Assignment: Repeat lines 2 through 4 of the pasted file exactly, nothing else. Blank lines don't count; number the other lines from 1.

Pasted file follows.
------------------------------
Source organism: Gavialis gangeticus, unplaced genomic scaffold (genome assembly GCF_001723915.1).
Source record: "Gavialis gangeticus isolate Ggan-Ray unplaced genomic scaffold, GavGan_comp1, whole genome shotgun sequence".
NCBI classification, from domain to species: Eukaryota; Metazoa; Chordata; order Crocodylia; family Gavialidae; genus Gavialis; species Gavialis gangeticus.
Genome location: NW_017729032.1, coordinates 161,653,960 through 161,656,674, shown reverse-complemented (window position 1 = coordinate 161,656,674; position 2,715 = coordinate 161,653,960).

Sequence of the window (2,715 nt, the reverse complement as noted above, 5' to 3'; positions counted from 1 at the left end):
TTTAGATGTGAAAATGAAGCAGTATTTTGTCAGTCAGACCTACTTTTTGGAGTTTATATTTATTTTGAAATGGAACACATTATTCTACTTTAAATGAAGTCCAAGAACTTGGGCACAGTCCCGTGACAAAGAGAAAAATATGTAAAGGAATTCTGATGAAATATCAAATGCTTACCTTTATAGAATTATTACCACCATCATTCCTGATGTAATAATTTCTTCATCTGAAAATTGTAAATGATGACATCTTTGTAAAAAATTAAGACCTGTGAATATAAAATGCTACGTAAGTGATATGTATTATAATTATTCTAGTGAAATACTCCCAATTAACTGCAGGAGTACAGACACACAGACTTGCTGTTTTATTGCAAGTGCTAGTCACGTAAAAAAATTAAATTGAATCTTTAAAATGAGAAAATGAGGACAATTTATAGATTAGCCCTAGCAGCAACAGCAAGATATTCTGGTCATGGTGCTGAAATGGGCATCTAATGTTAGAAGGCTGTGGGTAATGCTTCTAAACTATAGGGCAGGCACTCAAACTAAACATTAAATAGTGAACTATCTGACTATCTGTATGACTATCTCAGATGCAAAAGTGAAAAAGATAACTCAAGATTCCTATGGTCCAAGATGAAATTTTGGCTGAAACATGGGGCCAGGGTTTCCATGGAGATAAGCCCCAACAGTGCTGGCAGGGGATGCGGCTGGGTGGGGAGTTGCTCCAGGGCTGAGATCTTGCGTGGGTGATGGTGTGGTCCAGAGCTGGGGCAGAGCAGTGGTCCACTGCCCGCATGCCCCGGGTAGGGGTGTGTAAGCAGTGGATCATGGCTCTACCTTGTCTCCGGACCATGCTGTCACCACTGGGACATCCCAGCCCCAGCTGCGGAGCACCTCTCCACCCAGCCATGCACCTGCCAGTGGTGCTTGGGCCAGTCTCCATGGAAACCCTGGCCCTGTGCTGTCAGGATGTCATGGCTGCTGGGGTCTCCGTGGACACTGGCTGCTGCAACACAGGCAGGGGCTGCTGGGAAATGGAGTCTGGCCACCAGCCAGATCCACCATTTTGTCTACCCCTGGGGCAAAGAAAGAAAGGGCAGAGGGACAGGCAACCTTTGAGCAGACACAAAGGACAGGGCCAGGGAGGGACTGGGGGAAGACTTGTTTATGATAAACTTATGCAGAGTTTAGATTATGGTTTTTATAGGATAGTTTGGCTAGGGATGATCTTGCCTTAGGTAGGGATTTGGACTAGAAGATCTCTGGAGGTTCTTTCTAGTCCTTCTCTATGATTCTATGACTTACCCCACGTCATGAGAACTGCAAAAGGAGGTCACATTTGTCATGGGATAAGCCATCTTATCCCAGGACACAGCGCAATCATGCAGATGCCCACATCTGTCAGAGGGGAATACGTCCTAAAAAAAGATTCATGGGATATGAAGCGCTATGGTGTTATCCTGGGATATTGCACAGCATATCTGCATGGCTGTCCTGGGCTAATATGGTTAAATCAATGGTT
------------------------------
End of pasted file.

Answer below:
Source record: "Gavialis gangeticus isolate Ggan-Ray unplaced genomic scaffold, GavGan_comp1, whole genome shotgun sequence".
NCBI classification, from domain to species: Eukaryota; Metazoa; Chordata; order Crocodylia; family Gavialidae; genus Gavialis; species Gavialis gangeticus.
Genome location: NW_017729032.1, coordinates 161,653,960 through 161,656,674, shown reverse-complemented (window position 1 = coordinate 161,656,674; position 2,715 = coordinate 161,653,960).